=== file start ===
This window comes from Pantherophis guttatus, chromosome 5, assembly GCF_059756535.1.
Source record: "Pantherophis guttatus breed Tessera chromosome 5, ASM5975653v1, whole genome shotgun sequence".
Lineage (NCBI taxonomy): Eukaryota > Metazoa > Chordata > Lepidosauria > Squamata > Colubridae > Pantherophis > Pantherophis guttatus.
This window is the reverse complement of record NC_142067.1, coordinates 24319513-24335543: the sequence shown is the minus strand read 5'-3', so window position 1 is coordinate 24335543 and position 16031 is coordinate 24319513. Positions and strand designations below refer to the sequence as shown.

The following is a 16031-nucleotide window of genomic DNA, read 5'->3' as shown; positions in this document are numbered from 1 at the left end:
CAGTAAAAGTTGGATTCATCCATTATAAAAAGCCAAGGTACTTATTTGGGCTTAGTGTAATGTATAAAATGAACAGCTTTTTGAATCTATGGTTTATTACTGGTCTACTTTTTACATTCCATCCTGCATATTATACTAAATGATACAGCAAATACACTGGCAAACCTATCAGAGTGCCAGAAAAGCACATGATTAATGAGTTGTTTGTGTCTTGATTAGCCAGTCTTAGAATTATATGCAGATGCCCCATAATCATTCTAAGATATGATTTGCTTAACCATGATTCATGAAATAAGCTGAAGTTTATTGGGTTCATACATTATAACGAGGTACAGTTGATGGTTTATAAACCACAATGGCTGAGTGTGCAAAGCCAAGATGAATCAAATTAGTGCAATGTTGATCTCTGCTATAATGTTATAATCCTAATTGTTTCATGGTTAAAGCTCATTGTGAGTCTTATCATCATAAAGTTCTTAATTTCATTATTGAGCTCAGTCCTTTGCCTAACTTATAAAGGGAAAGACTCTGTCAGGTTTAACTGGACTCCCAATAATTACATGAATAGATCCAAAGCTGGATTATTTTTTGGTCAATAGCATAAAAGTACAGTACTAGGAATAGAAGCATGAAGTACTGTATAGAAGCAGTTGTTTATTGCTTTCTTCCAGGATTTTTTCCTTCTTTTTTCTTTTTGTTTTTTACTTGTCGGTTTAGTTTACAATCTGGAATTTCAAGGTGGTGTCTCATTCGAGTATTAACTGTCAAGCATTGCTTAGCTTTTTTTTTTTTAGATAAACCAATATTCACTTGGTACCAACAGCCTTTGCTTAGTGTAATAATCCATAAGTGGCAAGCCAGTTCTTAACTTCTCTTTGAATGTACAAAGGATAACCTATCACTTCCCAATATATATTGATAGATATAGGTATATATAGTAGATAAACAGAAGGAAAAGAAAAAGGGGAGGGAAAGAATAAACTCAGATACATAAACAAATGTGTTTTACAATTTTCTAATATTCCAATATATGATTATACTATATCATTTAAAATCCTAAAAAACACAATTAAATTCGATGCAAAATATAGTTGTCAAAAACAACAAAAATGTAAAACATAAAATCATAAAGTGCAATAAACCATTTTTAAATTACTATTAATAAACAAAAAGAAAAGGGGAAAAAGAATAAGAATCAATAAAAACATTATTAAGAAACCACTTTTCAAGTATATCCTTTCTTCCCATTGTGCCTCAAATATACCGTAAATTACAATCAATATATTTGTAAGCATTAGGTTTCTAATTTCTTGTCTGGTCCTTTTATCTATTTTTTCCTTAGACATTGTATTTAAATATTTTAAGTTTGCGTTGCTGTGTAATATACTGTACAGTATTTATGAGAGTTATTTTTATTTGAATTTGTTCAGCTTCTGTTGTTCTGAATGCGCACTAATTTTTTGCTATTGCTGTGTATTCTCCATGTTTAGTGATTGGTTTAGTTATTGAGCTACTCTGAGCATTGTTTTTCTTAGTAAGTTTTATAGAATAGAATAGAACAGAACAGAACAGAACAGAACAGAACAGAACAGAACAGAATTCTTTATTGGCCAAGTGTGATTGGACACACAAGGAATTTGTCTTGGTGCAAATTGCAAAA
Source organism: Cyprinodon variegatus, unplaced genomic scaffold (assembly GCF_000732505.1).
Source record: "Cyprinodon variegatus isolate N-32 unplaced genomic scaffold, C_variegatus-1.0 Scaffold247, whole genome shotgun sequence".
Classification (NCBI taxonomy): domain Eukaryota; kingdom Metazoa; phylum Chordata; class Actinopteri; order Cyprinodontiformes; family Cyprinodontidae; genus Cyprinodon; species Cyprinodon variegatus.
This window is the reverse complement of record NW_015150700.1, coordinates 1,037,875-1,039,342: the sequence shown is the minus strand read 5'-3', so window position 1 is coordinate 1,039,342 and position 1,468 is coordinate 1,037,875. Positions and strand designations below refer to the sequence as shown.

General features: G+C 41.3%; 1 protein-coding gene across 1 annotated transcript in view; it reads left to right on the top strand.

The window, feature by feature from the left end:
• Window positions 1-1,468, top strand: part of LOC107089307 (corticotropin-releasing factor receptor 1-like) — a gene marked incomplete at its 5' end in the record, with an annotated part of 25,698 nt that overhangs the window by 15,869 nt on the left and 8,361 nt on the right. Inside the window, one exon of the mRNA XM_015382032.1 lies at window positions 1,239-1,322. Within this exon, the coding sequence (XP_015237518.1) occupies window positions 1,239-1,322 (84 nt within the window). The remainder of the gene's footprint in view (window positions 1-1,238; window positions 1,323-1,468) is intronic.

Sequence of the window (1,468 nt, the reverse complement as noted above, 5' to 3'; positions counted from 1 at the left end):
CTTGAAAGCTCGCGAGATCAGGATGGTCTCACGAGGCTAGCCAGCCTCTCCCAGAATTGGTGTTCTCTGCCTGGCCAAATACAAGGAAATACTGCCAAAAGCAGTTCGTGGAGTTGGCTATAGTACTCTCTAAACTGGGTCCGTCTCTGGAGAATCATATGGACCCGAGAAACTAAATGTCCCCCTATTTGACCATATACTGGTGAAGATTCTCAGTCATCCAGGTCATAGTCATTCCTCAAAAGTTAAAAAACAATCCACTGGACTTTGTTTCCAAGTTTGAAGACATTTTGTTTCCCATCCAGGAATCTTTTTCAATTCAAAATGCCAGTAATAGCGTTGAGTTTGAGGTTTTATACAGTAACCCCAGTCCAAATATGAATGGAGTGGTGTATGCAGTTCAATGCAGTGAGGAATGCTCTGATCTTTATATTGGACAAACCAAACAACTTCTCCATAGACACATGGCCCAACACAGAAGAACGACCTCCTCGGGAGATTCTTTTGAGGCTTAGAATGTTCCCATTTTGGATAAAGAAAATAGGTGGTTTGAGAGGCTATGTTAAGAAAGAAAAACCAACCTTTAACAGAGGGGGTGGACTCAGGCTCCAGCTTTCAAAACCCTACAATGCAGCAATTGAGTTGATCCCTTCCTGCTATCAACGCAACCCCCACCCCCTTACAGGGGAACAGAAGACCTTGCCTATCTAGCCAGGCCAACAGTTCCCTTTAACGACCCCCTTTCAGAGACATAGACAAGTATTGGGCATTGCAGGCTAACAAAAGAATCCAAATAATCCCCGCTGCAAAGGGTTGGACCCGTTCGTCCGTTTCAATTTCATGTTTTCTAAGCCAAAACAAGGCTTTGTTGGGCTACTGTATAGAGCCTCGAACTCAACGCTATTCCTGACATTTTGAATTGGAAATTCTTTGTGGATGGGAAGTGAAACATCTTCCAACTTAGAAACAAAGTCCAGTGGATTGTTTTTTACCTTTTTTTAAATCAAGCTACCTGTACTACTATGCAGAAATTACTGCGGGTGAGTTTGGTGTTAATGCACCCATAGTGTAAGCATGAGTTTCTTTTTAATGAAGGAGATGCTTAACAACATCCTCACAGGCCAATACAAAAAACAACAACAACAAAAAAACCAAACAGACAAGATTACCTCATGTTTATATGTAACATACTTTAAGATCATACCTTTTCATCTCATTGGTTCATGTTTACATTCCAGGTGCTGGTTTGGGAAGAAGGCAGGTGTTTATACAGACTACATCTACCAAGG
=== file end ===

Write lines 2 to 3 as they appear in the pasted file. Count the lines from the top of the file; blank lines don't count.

Source record: "Pantherophis guttatus breed Tessera chromosome 5, ASM5975653v1, whole genome shotgun sequence".
Lineage (NCBI taxonomy): Eukaryota > Metazoa > Chordata > Lepidosauria > Squamata > Colubridae > Pantherophis > Pantherophis guttatus.